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0 0.5 1 1.5 2+ Mortality 9% Improvement Relative Risk ICU admission -20% Hospitalization time 12% no CI Lamback et al. HCQ for COVID-19 LATE TREATMENT Is late treatment with HCQ beneficial for COVID-19? Retrospective 193 patients in Brazil No significant difference in outcomes seen Lamback et al., The Brazilian J. Infectious Dise.., doi:10.1016/j.bjid.2021.101549 Favors HCQ Favors control
Hydroxychloroquine with azithromycin in patients hospitalized for mild and moderate COVID-19
Lamback et al., The Brazilian Journal of Infectious Diseases, doi:10.1016/j.bjid.2021.101549
Lamback et al., Hydroxychloroquine with azithromycin in patients hospitalized for mild and moderate COVID-19, The Brazilian Journal of Infectious Diseases, doi:10.1016/j.bjid.2021.101549
Feb 2021   Source   PDF  
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Retrospective 193 hospitalized patients in Brazil not finding a significant difference with HCQ.
The control group was composed of patients refusing HCQ or with contraindications. Time based confounding is very likely because HCQ became more controversial in Brazil over the time covered (Mar - Jun 2020), while overall treatment protocols during this period improved dramatically, i.e., more control patients (those refusing HCQ) likely come later in the period when treatment protocols were greatly improved.
The paper does not mention the word "confounding" or make any adjustments. This study is excluded in the after exclusion results of meta analysis: substantial confounding by time likely due to declining usage over the early stages of the pandemic when overall treatment protocols improved dramatically.
risk of death, 8.9% lower, RR 0.91, p = 0.83, treatment 11 of 101 (10.9%), control 11 of 92 (12.0%), NNT 94.
risk of ICU admission, 19.9% higher, RR 1.20, p = 0.61, treatment 25 of 101 (24.8%), control 19 of 92 (20.7%).
hospitalization time, 12.5% lower, relative time 0.88, treatment 101, control 92.
Effect extraction follows pre-specified rules prioritizing more serious outcomes. Submit updates
Lamback et al., 19 Feb 2021, retrospective, Brazil, peer-reviewed, 10 authors.
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This PaperHCQAll
Abstract: braz j infect dis ( 2 0 2 1 );2 5(2):101549 The Brazilian Journal of INFECTIOUS DISEASES Original article Hydroxychloroquine with azithromycin in patients hospitalized for mild and moderate COVID-19 Elisa Baranski Lamback a,b,∗ , Monica Amorim de Oliveira a,c , Andrea Ferreira Haddad a , André Filipe Marcondes Vieira a,c,d , Armando Leão Ferreira Neto a,e , Taciana da Silva Maia e , Juliana de Rezende Chrisman f , Pedro Pimenta de Mello Spineti a,e , Marco Antonio de Mattos a , Eduardo Costa e,f a Hospital Unimed Rio, Rio de Janeiro, RJ, Brazil Instituto Estadual do Cérebro Paulo Niemeyer, Rio de Janeiro, RJ, Brazil c Universidade Estácio de Sá, Rio de Janeiro, RJ, Brazil d Universidade Federal Fluminense, Niterói, RJ, Brazil e Universidade do Estado do Rio de Janeiro, Rio de Janeiro, RJ, Brazil f Instituto Unimed-Rio, Rio de Janeiro, RJ, Brazil b a r t i c l e i n f o a b s t r a c t Article history: Objectives: To assess the efficacy of hydroxychloroquine in combination with azithromycin Received 6 November 2020 in terms of clinical and biochemical outcomes in adult patients with COVID-19 hospitalized Accepted 4 February 2021 for acute respiratory distress syndrome (ARDS), and to describe the occurrence of adverse Available online 19 February 2021 events. Keywords: Janeiro, Brazil, involving 193 adult patients hospitalized for mild and moderate COVID-19 Method: Retrospective comparative study, based in a quaternary private hospital in Rio de COVID-19 related ARSD, analyzing treatment efficacy based on clinical and biochemical outcomes. Severe acute respiratory syndrome Results: The active group comprised 101 (52.3%) patients using hydroxychloroquine associ- coronavirus 2 ated with azithromycin and the control group 92 (47.7%) patients who did not take these Hydroxychloroquine medications. Median age was 59 (47–70) in the active group and 65 (47−77) in the control Azithromycin group (p < 0.05). Patients in the control group had greater extent of pulmonary involvement on baseline chest CT scans (p < 0.05). All other baseline variables (BMI, comorbidities, previous use of medications and biochemical assessments) were similar between groups. In the medication group, 25% (25 out of 101) were admitted to the ICU, compared to 21% (19 out of 92) in the control group (p > 0.05). No difference in mortality, duration of non-invasive oxygen use or duration of hospitalization was seen between groups. The therapeutic regimen was well tolerated, with only eight (7.9%) patients presenting gastrointestinal symptoms and eight (7.9%) patients withdrawn treatment due to QTc prolongation. Conclusions: Patients treated with hydroxychloroquine combined with azithromycin and the control group had similar clinical outcomes. This therapeutic regimen was considered ∗ Corresponding author at: Hospital Unimed Rio, Rio de Janeiro, RJ, Brazil. E-mail address: (E.B. Lamback). 1413-8670/© 2021 Sociedade Brasileira de Infectologia. Published by Elsevier España, S.L.U. This is an open access article under the CC BY-NC-ND license ( 2 b r a z j i n f e c t d i s . ( 2 0 2 1 );2 5(2):101549 ineffective in hospitalized patients with mild to moderate COVID-19 related ARDS and was associated with few non-severe adverse events. © 2021 Sociedade Brasileira de Infectologia. Published by Elsevier..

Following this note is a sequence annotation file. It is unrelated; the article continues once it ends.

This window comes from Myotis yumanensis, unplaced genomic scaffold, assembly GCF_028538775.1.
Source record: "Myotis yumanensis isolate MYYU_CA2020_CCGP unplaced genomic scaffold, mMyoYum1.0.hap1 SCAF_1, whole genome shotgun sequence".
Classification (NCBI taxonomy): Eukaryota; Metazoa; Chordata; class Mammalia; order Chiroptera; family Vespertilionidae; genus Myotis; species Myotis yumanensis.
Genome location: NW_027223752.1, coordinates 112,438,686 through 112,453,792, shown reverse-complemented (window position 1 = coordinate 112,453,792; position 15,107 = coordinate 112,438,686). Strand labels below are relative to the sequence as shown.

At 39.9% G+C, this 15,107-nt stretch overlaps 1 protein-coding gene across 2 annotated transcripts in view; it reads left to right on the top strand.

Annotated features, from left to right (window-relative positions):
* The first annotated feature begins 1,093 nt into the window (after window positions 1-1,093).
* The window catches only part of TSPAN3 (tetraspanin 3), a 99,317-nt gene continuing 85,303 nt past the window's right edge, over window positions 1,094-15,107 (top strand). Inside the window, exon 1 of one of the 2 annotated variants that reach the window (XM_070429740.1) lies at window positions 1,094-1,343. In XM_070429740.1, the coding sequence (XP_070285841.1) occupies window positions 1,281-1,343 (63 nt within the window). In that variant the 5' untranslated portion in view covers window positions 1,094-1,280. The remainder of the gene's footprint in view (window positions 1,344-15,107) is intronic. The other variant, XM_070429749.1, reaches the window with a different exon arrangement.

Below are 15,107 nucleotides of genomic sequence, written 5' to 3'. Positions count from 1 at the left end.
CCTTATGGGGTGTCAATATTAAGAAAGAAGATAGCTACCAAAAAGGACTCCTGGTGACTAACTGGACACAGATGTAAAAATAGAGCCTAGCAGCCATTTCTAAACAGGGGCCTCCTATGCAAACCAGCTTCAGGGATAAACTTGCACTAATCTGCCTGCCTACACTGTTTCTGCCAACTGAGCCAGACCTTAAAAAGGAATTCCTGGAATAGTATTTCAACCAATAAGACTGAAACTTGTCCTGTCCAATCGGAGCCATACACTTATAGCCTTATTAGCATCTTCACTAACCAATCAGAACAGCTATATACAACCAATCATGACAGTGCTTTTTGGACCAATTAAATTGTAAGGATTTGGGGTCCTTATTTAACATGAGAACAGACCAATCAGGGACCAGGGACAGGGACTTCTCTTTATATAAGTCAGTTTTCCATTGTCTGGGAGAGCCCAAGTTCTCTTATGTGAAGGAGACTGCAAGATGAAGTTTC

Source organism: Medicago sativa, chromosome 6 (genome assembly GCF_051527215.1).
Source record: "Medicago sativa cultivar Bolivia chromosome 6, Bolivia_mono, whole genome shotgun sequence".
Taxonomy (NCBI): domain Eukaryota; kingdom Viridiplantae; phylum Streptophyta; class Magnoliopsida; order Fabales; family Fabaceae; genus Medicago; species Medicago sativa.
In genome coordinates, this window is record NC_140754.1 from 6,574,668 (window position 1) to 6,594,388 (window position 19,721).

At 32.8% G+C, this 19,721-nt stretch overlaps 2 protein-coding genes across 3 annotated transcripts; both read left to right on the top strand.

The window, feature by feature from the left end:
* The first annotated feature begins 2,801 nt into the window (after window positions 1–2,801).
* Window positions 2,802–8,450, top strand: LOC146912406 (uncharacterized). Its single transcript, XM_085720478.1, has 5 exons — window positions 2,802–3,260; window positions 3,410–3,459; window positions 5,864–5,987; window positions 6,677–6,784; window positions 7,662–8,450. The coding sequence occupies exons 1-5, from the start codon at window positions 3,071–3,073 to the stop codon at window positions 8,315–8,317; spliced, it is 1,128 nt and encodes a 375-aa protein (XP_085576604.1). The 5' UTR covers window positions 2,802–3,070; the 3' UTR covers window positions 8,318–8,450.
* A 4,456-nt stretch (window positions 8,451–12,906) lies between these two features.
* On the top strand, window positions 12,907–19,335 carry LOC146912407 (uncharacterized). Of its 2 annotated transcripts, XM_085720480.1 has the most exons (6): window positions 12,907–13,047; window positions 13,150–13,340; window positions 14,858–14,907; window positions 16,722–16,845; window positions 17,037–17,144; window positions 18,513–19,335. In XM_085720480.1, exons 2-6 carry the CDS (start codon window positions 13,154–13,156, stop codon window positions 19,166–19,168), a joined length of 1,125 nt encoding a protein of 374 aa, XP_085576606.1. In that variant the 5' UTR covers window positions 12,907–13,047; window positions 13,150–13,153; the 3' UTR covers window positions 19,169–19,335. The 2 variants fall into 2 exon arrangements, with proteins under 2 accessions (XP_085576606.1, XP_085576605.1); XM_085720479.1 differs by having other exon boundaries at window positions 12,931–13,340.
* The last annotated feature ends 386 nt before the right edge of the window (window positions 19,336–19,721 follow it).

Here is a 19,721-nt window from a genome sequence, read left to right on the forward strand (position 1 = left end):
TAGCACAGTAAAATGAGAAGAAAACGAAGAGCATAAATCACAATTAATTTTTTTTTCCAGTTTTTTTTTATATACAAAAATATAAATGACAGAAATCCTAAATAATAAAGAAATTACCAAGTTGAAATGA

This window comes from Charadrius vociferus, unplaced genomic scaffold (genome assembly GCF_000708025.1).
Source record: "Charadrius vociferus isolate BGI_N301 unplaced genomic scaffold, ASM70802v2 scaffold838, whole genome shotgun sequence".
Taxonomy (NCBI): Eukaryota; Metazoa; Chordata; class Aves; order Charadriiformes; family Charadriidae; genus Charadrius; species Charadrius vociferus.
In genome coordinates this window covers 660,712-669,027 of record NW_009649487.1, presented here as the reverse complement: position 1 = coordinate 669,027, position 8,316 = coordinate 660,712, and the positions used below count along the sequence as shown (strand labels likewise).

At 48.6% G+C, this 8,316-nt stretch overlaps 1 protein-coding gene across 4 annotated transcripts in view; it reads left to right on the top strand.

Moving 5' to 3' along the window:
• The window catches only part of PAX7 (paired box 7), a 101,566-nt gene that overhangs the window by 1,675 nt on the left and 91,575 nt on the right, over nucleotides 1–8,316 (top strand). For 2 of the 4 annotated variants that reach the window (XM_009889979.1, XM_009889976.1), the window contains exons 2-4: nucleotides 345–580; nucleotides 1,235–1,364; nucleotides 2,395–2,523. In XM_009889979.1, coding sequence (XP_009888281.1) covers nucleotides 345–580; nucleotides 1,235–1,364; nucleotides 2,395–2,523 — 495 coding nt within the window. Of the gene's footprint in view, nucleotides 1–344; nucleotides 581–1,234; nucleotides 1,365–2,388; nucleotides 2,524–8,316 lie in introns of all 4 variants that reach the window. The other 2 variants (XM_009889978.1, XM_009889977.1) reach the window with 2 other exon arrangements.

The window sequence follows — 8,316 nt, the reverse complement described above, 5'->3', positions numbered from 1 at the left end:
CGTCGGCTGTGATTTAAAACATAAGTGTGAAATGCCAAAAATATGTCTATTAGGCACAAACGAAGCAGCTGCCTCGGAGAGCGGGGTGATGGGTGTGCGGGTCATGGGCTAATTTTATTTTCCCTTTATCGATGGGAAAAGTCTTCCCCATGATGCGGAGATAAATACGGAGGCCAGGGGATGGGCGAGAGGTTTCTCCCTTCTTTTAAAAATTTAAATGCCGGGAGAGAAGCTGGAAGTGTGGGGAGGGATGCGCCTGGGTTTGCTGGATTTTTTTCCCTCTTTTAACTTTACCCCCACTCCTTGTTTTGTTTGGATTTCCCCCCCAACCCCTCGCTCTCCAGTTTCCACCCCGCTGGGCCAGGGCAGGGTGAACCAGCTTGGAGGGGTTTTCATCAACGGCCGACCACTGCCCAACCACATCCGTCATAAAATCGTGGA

Late treatment
is less effective
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